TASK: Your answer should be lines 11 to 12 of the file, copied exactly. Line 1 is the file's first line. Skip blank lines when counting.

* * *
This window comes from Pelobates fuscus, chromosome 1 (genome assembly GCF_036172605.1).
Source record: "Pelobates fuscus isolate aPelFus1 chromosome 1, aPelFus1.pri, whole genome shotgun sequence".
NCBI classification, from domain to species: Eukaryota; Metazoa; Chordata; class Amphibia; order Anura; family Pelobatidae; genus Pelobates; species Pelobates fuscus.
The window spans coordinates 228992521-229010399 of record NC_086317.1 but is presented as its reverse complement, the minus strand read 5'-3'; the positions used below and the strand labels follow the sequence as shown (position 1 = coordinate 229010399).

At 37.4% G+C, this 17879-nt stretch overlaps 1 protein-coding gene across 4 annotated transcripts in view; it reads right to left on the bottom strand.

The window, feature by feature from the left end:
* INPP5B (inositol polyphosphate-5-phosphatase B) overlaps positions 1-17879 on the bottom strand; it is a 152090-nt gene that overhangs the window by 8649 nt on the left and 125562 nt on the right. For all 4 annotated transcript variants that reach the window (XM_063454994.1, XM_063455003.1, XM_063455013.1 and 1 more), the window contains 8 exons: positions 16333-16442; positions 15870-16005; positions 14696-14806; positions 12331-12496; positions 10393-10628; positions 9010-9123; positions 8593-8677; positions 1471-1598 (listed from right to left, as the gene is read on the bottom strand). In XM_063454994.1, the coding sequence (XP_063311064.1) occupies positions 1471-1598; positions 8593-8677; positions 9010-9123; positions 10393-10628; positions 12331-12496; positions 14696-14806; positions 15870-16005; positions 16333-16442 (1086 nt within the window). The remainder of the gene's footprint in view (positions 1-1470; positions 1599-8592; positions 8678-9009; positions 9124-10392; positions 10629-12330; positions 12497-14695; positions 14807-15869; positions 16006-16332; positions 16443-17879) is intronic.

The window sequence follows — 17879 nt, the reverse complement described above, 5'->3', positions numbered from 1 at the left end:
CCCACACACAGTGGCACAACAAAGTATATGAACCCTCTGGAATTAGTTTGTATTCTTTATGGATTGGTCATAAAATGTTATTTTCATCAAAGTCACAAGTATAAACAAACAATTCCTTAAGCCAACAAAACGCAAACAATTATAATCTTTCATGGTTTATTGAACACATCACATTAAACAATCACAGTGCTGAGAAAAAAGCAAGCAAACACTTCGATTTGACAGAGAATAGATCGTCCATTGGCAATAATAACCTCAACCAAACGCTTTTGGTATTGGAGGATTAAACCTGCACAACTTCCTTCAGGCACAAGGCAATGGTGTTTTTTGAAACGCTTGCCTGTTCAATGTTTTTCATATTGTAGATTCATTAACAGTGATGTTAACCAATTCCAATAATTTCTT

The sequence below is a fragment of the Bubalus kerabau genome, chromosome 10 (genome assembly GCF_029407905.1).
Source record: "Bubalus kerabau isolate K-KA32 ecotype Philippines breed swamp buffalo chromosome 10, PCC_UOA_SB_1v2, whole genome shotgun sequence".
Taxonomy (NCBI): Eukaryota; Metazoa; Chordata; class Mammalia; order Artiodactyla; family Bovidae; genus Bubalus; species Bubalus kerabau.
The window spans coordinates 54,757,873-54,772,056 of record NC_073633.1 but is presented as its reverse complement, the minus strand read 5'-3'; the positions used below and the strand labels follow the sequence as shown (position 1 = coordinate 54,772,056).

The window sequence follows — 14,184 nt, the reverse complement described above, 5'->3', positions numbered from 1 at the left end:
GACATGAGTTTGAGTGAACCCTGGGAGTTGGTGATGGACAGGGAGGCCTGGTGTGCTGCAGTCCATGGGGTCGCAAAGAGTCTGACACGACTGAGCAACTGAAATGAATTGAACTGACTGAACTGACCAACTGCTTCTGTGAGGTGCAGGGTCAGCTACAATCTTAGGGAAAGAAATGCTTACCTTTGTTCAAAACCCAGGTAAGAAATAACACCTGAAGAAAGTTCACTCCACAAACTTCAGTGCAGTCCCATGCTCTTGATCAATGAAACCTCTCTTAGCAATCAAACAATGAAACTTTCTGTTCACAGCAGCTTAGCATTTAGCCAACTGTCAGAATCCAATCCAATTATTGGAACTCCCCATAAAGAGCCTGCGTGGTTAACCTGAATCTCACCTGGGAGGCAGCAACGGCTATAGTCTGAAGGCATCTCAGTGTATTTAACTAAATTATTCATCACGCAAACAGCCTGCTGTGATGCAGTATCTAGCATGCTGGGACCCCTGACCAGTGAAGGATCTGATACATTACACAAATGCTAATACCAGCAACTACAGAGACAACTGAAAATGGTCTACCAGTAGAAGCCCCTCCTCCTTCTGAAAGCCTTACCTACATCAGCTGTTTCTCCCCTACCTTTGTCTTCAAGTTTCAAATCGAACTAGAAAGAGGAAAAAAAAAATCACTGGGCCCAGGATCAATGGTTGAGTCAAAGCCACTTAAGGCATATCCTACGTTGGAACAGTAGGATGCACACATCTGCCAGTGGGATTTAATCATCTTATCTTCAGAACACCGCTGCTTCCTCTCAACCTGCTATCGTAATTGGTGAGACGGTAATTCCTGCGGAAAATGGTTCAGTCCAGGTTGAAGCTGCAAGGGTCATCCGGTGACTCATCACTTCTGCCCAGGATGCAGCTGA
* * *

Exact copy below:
Source record: "Bubalus kerabau isolate K-KA32 ecotype Philippines breed swamp buffalo chromosome 10, PCC_UOA_SB_1v2, whole genome shotgun sequence".
Taxonomy (NCBI): Eukaryota; Metazoa; Chordata; class Mammalia; order Artiodactyla; family Bovidae; genus Bubalus; species Bubalus kerabau.